It's a message about agency and empowerment they hope to share in as many schools around Australia as possible.

As of February this year — before life-saving coronavirus lockdowns were enforced — Melissa had reached roughly 15,000 students with her presentations. Her work recently earned her a nomination for Gold Coast Woman of the Year.

You Choose — Youth Road Safety is self-funded, barring a few modest donations, and both she and Peter hold other day jobs. Their vision is to secure corporate sponsorship so they can dedicate themselves to You Choose fulltime and have families like theirs delivering presentations around the country. The goal is to leave what they call young "leaders of the movement" behind them along the way.


For them, it's all about reaching the person who checks their phone while driving, or rushes through the orange traffic light, or gets behind the wheel tired. The person at a party at 2 a.m. who makes the choice not to drive home and ensures their friend does the same.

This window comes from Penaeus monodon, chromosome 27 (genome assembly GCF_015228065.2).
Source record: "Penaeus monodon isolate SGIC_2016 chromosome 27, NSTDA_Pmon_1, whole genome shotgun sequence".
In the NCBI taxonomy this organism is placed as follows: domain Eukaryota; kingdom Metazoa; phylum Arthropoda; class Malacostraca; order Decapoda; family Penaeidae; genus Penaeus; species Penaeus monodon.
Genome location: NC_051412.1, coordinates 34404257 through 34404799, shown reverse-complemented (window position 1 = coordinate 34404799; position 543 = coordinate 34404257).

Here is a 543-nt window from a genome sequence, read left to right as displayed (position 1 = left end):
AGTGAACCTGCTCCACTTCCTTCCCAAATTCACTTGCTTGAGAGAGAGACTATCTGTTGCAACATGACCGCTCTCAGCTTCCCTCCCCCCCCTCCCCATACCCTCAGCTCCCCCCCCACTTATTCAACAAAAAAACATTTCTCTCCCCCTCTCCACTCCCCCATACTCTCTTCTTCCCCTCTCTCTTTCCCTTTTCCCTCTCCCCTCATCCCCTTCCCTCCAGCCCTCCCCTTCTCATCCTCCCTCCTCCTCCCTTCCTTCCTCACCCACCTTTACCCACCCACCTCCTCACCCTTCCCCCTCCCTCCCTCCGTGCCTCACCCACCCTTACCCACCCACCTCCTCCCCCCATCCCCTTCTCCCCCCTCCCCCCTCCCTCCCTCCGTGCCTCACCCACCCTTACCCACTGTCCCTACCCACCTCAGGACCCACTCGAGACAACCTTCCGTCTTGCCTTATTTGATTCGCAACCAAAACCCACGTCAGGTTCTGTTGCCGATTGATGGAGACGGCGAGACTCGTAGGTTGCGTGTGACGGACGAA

"It's about them remembering us and going, 'this is one of those moments, one of those defining moments, that if I don't speak up, my friend could have Jordan's story. My friend's family could end up going through what the McGuinnesses are going through,'" Melissa said.

Reaching that person is why Melissa believes it's worth reliving that haunting day over and over. It comes back to the entanglement of the good and the bad, to the 'at-odds' nature of their new lives.

"The woman Melissa McGuinness was on December 8, 2012, is not the same Melissa McGuinness that is here today; that woman, she's gone," Melissa said.

"But I feel enormously grateful that, in amongst all of this misery that we've experienced, I've been lucky enough to find grace and purpose and meaning, to turn the misery into something positive."

Ahead of this Fatality Free Friday — May 29 — join forces to beat road trauma and take the pledge to 'Choose Road Safety' via the Australian Road Safety Foundation website.

For more information about You Choose or to book Melissa for a presentation at your local school, visit the YouChoose — Youth Road Safety website.

Feature image: Supplied.